The Boston Marathon is everything that’s right with the world.

It can’t have been later than noon today that I turned to Torie, a ringing cowbell to one side of us and waving American flags to the other, splitting the distance between the C line train tracks and the Beacon Street curb.

Couldn’t have been more than three hours before it happened.

“I love this holiday,” I said to her. “The Boston Marathon is everything that’s right with the world.”

I was exaggerating, at the time, but I’m not now.

I’m not a runner. I don’t run. Think it’s boring. Ditto for watching sporting events, usually. I just discovered I get ESPN last week, looking for ESPN2 to catch UMass Lowell in the Frozen Four.

But I am a Bostonian. I was born at Brigham and Women’s hospital, where today SWAT teams swarmed and 26 patients were–are being–treated for various injuries.

I am a Bostonian, and so when I got to pick my day off this week, compensating for a Sunday shift, I didn’t hesitate to ask for Monday. It is not a sporting event; it is the soul of the city made tangible.

To be in Boston on Marathon Monday is to feel a buzz in the air, like it’s the last day of classes before summer break, or it’s 2 p.m. on Christmas Eve and your boss just sent out an email that you can all go home at 3. It’s feeling a sense of excitement, euphoria, electricity, and to know that sense is shared by everyone you pass. It’s high-fives from strangers, it’s sidewalk barbecues, it’s families enjoying a day together, it’s even sometimes Red Sox fans celebrating a win. It’s what Disneyworld pretends to be.

To be on Heartbreak Hill, on Beacon Street, on Comm Ave, in the home stretch on Boylston–to be in Boston–during the marathon is to feel Boston’s pulse, to become a part of it. The runners are literally surging through the city’s arteries.

And cheering them on are staggeringly large crowds of thousands, who spend the day screaming themselves hoarse, rallying strangers, exclaiming names Sharpied on to arms or stenciled on to t-shirts.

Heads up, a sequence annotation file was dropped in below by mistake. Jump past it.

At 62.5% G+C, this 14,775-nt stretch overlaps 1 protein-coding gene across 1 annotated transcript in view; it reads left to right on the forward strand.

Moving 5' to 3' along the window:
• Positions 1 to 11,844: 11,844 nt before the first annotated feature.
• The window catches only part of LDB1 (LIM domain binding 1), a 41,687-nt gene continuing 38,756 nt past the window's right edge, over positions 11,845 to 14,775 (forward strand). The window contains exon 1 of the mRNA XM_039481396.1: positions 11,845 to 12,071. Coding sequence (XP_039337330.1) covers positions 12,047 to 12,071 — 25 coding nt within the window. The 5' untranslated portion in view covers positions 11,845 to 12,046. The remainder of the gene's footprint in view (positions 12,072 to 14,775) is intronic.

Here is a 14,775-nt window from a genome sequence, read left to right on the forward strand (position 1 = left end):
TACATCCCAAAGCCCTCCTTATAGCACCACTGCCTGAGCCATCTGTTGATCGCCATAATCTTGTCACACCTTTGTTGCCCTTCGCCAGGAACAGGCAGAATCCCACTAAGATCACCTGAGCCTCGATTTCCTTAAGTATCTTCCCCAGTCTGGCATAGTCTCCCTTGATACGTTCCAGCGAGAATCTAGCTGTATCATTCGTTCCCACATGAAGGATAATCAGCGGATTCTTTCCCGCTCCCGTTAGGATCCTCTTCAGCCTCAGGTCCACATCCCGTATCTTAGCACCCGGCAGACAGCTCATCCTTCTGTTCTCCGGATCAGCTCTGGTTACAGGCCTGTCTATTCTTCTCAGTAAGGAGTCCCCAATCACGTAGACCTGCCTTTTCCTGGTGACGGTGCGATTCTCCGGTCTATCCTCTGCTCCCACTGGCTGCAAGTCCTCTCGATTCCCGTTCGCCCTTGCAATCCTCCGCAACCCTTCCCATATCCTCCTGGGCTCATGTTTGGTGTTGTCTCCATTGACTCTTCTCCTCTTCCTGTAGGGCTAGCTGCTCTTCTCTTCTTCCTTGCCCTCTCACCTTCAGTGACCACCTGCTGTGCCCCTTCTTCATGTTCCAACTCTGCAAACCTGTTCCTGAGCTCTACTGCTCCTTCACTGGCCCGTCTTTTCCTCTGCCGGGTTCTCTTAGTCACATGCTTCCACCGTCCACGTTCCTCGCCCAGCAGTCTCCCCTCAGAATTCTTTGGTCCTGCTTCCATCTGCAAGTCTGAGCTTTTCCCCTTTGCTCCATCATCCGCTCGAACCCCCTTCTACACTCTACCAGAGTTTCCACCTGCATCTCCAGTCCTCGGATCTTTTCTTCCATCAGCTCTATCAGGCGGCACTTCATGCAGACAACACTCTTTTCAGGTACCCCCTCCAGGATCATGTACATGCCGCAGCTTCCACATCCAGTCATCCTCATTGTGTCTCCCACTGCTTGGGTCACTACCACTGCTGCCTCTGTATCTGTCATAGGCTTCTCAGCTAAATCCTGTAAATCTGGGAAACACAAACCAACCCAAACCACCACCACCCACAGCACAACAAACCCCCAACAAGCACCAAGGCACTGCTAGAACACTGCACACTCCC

You root for the home team, right? Everyone’s the home team. Doesn’t matter if their jersey says Somerville or Greater Lowell or Mexico or Australia or even New York Athletic Club. Everyone is Boston. Everyone who runs, you want them to win, whatever that means to them. You’re not out there to catch a glimpse of the elites — it’s weirdly exhilarating when you do, these world-class athletes whose names you couldn’t guess at, but maybe you recognize his running shorts or her hairstyle from the year before — but you’re not out there to see who takes home first place.

You’re out there for the charity runners clad in tutus, hamburger suits and superhero capes, raising money for sick children, for the fathers pushing their sons in wheelchairs, for the cancer survivors running to prove they can, for the non-athletes honoring the memory of a loved one who died too soon. Runners like the ones who were crossing the finish line this afternoon, when Back Bay rattled.

They are out there to support a cause, a charity, a relative, their own dream–whatever. And you’re out there to support them. It’s a 26.2-mile chain reaction of support, and today it stretched longer than it ever has before, when a collaborative spreadsheet cropped up, full of Bostonians offering lodging to stranded strangers, when exhausted marathoners reportedly kept going until they reached Mass General and could donate blood, when the Red Cross announced they’d met their need after only a handful of hours.

When I said it this morning, I thought it was hyperbole. But the Boston Marathon is everything that is right.

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From Dublin: Culture Shivers

Culture shock.

That’s a big thing.  I’ve seen it represented visually as a roller coaster and an iceberg, and I’m sure there are countless other drawings designed to give culturally (and, apparently, verbally) isolated American students an idea of what to expect when studying abroad.  Even the name implies a gigantic sensation.  It’s not culture tremble, culture shiver or even culture cough.  It’s a shock to your system—a pretty big deal.

But here’s the thing.  I’m not feeling it.  And I mean that both figuratively and literally.

Maybe my problem is with the concept, or maybe it’s the terminology.  I don’t believe you should go into a new situation expected to be “shocked” by what you encounter.  To me, the idea presumes that you’ve only ever considered your own way of doing things, and the deviations from that pattern will rock you to your core.  That’s just closed-minded.  I’m mildly offended that people would think like that, but what really bugs me is that that’s how I’m expected to react.

Nope.  Call it naivete if you want, but I prefer to call it flexibility.  I’m here to learn how another culture works, not to let that culture shock me.  I’m actively adapting, not passively being shocked.

Objective: Beat culture shock.